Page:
Studying the motion in the ocean
An oceanography research trip to Admiralty Inlet is fueled by a sea of caffeine
The ship’s engine roared to life at 2:30 a.m. and jolted me out of semi-consciousness. My head throbbed — in my dreams I hadn’t stopped cycling through the next day’s research plan, albeit in a strange, nightmarish way. I opened the curtain of my berth and took in my surroundings: the sounds of snoring shipmates — at least someone was getting extra sleep — the sight of my field notebook perched on top of the laptop with which I had spent my weekend synchronizing instruments, and the smell of coffee, coffee, coffee. Nightmare forgotten, reality filled me with eager anticipation.
I am a graduate student in the MIT Joint Program with Woods Hole Oceanographic Institution, and an aspiring coastal physical oceanographer. I am excited about waves, fieldwork, and understanding the effect of coastal physics on water quality and current patterns. This summer, I had the opportunity to act as co-chief scientist during a two-day research cruise in Puget Sound, WA, through a coastal fluid dynamics course at the University of Washington Friday Harbor Laboratory.
Coastal physical oceanography research includes the study of fluid dynamical, meteorological, and other physical forces affecting the transport, mixing, and dispersion of mass, momentum, energy, sediments, marine organisms, and pollutants. My mission in Admiralty Inlet, the main shipping channel of Puget Sound, was to investigate how the estuary manages to remain so tenaciously stratified in layers of density, despite intense turbulent mixing due to strong tidal currents. This persistent stratification could contribute to issues in the estuary, such as oxygen depletion, called hypoxia, which can lead to a devastating decrease in biodiversity in the region through fish kills and other events.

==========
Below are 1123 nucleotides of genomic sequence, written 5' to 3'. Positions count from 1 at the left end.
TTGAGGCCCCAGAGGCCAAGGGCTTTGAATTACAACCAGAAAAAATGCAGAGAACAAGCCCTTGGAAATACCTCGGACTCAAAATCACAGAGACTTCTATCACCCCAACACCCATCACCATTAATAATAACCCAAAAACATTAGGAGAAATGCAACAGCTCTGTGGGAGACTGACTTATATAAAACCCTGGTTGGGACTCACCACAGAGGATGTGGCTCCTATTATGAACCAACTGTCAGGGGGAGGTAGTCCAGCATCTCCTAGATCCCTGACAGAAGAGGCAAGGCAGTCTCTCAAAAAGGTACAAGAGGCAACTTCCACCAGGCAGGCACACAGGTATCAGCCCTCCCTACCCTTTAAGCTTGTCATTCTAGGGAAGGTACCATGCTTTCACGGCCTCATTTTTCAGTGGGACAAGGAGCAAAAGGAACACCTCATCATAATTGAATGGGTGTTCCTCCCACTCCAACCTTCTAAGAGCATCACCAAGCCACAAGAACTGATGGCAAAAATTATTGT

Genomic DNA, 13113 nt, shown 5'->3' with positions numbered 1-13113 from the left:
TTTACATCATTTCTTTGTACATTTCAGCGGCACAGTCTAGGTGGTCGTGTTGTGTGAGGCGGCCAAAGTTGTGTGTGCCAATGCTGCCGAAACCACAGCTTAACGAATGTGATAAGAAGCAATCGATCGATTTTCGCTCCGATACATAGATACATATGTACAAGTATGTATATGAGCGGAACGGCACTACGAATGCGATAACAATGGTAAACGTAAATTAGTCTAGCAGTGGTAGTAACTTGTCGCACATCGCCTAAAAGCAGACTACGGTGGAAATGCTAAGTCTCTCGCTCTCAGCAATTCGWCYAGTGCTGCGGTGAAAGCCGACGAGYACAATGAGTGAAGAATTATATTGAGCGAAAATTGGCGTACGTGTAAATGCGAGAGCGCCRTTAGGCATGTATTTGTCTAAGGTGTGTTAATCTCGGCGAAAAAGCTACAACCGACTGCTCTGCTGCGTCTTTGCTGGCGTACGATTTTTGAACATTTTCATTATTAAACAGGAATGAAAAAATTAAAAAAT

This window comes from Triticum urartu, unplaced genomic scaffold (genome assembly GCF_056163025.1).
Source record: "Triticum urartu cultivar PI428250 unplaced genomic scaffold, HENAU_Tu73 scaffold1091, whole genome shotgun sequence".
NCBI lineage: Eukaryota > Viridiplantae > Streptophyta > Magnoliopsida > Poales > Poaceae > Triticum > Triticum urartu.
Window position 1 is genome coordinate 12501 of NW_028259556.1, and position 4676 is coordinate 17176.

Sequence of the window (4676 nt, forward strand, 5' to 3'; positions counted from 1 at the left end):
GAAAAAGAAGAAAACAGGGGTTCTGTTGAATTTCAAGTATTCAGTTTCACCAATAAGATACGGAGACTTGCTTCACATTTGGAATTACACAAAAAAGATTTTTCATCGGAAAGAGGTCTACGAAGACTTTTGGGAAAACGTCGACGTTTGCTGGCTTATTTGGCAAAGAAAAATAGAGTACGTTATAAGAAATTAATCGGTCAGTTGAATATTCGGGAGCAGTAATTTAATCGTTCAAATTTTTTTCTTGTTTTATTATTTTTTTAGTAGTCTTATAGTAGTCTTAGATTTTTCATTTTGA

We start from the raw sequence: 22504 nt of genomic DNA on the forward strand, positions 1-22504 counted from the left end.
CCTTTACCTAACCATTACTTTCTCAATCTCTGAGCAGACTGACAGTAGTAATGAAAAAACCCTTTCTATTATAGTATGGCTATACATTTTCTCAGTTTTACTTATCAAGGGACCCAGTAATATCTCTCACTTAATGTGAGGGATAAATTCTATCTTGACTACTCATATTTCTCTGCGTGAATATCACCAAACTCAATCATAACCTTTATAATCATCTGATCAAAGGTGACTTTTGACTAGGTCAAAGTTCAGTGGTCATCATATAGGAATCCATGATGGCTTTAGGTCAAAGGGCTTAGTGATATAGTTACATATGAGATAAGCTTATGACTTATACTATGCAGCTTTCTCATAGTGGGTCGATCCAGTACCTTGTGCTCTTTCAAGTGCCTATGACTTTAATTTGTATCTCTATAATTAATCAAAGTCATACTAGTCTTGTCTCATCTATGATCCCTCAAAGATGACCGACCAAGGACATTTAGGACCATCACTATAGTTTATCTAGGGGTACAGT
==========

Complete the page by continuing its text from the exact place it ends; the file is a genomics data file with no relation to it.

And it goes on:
Once we had studied up on Admiralty Inlet, we consulted the moon and the sun for guidance on our fieldwork plans. Either we coastal oceanography researchers are all secretly astrologers or tides affect almost everything we study — you decide. Especially strong tidal currents were expected during our two days of ship time, due to the summer solstice. I was interested in measuring vertical profiles of density along the length of the inlet channel. This meant casting a conductivity (a measure of salinity), temperature, and depth (CTD) sensor over the side of the ship on a long wire to a maximum depth of about 100 meters. In 3-meter-per-second tidal currents, having a long wire hanging over the side of a 58-foot ship is not the most stable setup. Sure, I wanted to see how the stratification changed as the salty ocean water flooded into the fresher waters of Puget Sound. However, keeping the crew safe is more important, so density profile measurements were confined to times around slack tide, when the currents were weakest.
I still marvel that no one yelled mutiny and tossed me overboard after I announced a 3:30 a.m. departure to catch the first slack tide of the day at 4:30 a.m. They were either a very gracious bunch, or just a little bit crazy about oceanographic fieldwork, too. Or perhaps we were all resigned to the job because the ship carried coffee. Lots of coffee. As I had prepared for the cruise, programing instruments, changing batteries, and deciphering the tangle of wires by the ship’s head, someone had made sure the ship was supplied with plenty of coffee. Thanks, someone.
Between slack tides, we swiveled a 2-meter-long pole with a current profiler into the water and steered the ship back and forth across the inlet, measuring vertical profiles of velocity. My teammate used this information to examine energy fluxes, as Admiralty Inlet is considered an ideal site for tidal-powered renewable energy. We also practiced essential oceanographers’ skills on deck, such as jumping rope on a moving platform, grilling delicious shish kebabs without burning up the ship, identifying surface expressions of cool physics on the water, solving differential equations, and spotting porpoises, seabirds and distant fireworks.
Apollo 8 astronaut William Anders once said, “We came all this way to explore the moon, and the most important thing is that we discovered the Earth.” In the sweet moment when I touched solid earth once again after a 22-hour workday at sea, I couldn’t have agreed more. During the past several months of sharing these experiences and describing the science I learned at Admiralty Inlet to friends and family, one of the most rewarding aspects of my work has been helping others discover the Earth, too.